This page provides resources for local government officials and other interested parties in the hazard mitigation planning process, including developing and implementing local mitigation plans and mitigation grant programs.
- Mitigation Planning Handbook
- Mitigation Planning Fact Sheets
- Mitigation Grant Programs
- Sustainability in Mitigation Planning
- Planning Advisory Service Reports
- Disaster-Resistant Universities
- Mitigation Activities
- Federal Partners
Search for and learn more about Mitigation Best Practices nationwide.
The Local Mitigation Planning Handbook (Handbook) is the official guide for local governments to develop, update and implement local mitigation plans. While the requirements under §201.6 have not changed, the Handbook provides guidance to local governments on developing or updating hazard mitigation plans to meet the requirements under the Code of Federal Regulations (CFR) Title 44 – Emergency Management and Assistance §201.6, Local Mitigation Plans for FEMA approval and eligibility to apply for FEMA Hazard Mitigation Assistance grant programs. It also offers practical approaches, tools, worksheets and local mitigation planning examples for how communities can engage in effective planning to reduce long-term risk from natural hazards and disasters. The Handbook complements and liberally references the Local Mitigation Plan Review Guide (October 1, 2011), which is the official guidance for Federal and State officials responsible for reviewing local mitigation plans in a fair and consistent manner.
State, Indian Tribal, and local governments are required to develop hazard mitigation plans as a condition for receiving certain types of non-emergency disaster assistance. Grant programs with mitigation plan requirements include:
- Stafford Act Grant Programs
- National Flood Insurance Act Grant Programs
A Sample Scope of Work for Mitigation Planning Grants may be downloaded from the FEMA Library.
Please visit the Mitigation Grant Programs page for more information on the specific plan requirements for the various mitigation grant programs, as well as FEMA funds available for mitigation plan development and mitigation projects.
- Integrating Hazard Mitigation Into Local Planning: Case Studies and Tools for Community Officials
- Planning for a Sustainable Future: The Link Between Hazard Mitigation and Livability (FEMA 364)
- Rebuilding for a More Sustainable Future: An Operational Framework (FEMA 365)
The following reports were prepared by the American Planning Association (APA) and supported through contracts with FEMA. Hard copies may be ordered through the APA Planners Book Service online or by phone at (312) 786-6344 (costs may apply).
- Hazard Mitigation: Integrating Best Practices into Planning (PAS 560) seeks to close the gap that exists between hazard mitigation planning and other local planning and regulatory land-use processes. It introduces hazard mitigation as a vital area of practice for planners; provides guidance on how to integrate hazard mitigation strategies into comprehensive, area, and functional plans; and shows where hazard mitigation can fit into zoning and subdivision codes. Best practices in incorporating hazards into other local planning processes are provided for different hazards and demographics, and a Safe Growth Audit is included to show how any locality large and small can evaluate how well their communities' plans and regulations address hazards.
- Planning for Post-disaster Recovery and Reconstruction (FEMA 421, PAS 483/484) is a landmark report for community planners for rebuilding and recovery after disasters and post-disaster reconstruction. It also guides development of a natural hazards element as part of a local, general, or comprehensive plan. Developed in partnership with APA.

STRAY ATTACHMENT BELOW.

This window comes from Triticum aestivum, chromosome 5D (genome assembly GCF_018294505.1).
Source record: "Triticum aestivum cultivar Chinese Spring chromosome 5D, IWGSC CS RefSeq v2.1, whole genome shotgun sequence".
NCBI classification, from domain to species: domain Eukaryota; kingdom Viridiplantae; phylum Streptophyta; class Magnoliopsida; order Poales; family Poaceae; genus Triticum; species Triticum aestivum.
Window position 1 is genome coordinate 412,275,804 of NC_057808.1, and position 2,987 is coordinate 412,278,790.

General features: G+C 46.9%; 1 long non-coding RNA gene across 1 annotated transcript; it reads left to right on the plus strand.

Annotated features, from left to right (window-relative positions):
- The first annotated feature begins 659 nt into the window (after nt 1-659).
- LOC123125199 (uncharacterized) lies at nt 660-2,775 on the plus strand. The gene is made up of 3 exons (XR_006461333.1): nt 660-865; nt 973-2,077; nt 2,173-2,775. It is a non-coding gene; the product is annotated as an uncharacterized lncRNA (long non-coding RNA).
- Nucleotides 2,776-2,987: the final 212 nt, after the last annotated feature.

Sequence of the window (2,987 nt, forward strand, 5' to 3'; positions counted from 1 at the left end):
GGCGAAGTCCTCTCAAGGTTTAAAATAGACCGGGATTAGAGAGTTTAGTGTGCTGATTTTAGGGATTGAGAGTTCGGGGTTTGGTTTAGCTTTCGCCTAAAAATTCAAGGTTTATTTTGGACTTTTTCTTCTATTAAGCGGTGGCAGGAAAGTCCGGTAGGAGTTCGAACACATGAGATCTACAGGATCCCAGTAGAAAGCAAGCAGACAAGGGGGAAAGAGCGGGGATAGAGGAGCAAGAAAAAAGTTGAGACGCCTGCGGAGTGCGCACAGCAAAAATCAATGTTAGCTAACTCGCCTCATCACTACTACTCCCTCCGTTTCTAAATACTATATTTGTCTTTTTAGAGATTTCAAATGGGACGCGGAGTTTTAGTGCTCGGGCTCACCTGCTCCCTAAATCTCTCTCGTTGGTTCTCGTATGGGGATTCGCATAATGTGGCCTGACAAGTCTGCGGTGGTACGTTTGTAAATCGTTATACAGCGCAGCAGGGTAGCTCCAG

- Building a Disaster-Resistant University (FEMA 443) is both a how-to guide and a distillation of the experiences of six universities and colleges that have been working to become more disaster-resistant. This guide provides basic information designed for institutions just getting started, as well as concrete ideas, suggestions, and practical experiences for institutions that have already begun to take steps to becoming more disaster-resistant.
- Building Partnerships to Reduce Hazard Risks (FEMA L-265) provides a brief explanation on the benefits to both universities and their local communities when they collaborate to reduce risks. Includes a list of public and private sector resources that provide planning assistance to academic institutions.
- Mitigation Ideas provides a range of potential mitigation actions for reducing risk to natural hazards and disasters. Ideas for mitigation actions are presented for the following natural hazards: Drought, Earthquake, Erosion, Extreme temperatures, Flood, Hail, Landslide, Lightning, Sea level rise, Severe wind, Severe winter weather, Storm surge, Subsidence, Tornado, Tsunami, and Wildfire.
- Visit FEMA's Building Science Resources for information on design standards, building codes, and other construction requirements for mitigation activities that reduce risk to a range of hazard types.
- Environmental Protection Agency: In 2010, Federal Emergency Management Agency (FEMA) and Environmental Protection Agency (EPA) signed the FEMA-EPA Memorandum of Agreement (MOA) for the two agencies to work together to help communities become safer, healthier, and more resilient. The two agencies will collaborate to help communities that have been hit by disasters to recover and mitigate in ways that protect the environment, create long-term economic prosperity, and enhance neighborhoods. FEMA and EPA will also help communities incorporate smart growth and climate adaptation strategies to improve quality of life and direct development away from vulnerable areas.
Read about some of the joint FEMA-EPA projects on EPA’s Smart Growth web pages.